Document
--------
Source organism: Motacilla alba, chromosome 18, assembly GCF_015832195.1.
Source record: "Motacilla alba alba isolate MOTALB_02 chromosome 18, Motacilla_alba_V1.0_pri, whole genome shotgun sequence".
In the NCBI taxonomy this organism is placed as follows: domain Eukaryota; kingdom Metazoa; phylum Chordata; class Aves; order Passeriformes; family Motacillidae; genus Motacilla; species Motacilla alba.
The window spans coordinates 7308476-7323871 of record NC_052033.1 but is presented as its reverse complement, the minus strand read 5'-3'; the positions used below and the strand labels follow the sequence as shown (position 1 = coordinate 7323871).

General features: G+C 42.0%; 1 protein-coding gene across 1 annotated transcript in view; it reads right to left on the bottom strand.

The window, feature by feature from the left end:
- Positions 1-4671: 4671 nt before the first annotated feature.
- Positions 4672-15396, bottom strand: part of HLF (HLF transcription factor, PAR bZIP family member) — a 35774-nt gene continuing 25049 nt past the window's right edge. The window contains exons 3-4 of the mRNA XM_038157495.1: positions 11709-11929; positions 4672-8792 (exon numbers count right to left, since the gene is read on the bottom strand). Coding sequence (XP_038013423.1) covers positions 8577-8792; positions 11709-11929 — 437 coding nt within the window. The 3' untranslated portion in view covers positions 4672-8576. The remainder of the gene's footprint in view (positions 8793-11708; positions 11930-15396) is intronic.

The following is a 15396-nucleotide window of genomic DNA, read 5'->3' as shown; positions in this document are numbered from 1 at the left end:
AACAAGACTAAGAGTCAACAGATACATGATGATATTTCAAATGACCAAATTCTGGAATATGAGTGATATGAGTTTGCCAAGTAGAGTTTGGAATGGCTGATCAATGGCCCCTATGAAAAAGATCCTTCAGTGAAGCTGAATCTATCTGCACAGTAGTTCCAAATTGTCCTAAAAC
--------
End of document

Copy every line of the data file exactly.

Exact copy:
Source organism: Motacilla alba, chromosome 18, assembly GCF_015832195.1.
Source record: "Motacilla alba alba isolate MOTALB_02 chromosome 18, Motacilla_alba_V1.0_pri, whole genome shotgun sequence".
In the NCBI taxonomy this organism is placed as follows: domain Eukaryota; kingdom Metazoa; phylum Chordata; class Aves; order Passeriformes; family Motacillidae; genus Motacilla; species Motacilla alba.
The window spans coordinates 7308476-7323871 of record NC_052033.1 but is presented as its reverse complement, the minus strand read 5'-3'; the positions used below and the strand labels follow the sequence as shown (position 1 = coordinate 7323871).

General features: G+C 42.0%; 1 protein-coding gene across 1 annotated transcript in view; it reads right to left on the bottom strand.

The window, feature by feature from the left end:
- Positions 1-4671: 4671 nt before the first annotated feature.
- Positions 4672-15396, bottom strand: part of HLF (HLF transcription factor, PAR bZIP family member) — a 35774-nt gene continuing 25049 nt past the window's right edge. The window contains exons 3-4 of the mRNA XM_038157495.1: positions 11709-11929; positions 4672-8792 (exon numbers count right to left, since the gene is read on the bottom strand). Coding sequence (XP_038013423.1) covers positions 8577-8792; positions 11709-11929 — 437 coding nt within the window. The 3' untranslated portion in view covers positions 4672-8576. The remainder of the gene's footprint in view (positions 8793-11708; positions 11930-15396) is intronic.

The following is a 15396-nucleotide window of genomic DNA, read 5'->3' as shown; positions in this document are numbered from 1 at the left end:
AACAAGACTAAGAGTCAACAGATACATGATGATATTTCAAATGACCAAATTCTGGAATATGAGTGATATGAGTTTGCCAAGTAGAGTTTGGAATGGCTGATCAATGGCCCCTATGAAAAAGATCCTTCAGTGAAGCTGAATCTATCTGCACAGTAGTTCCAAATTGTCCTAAAAC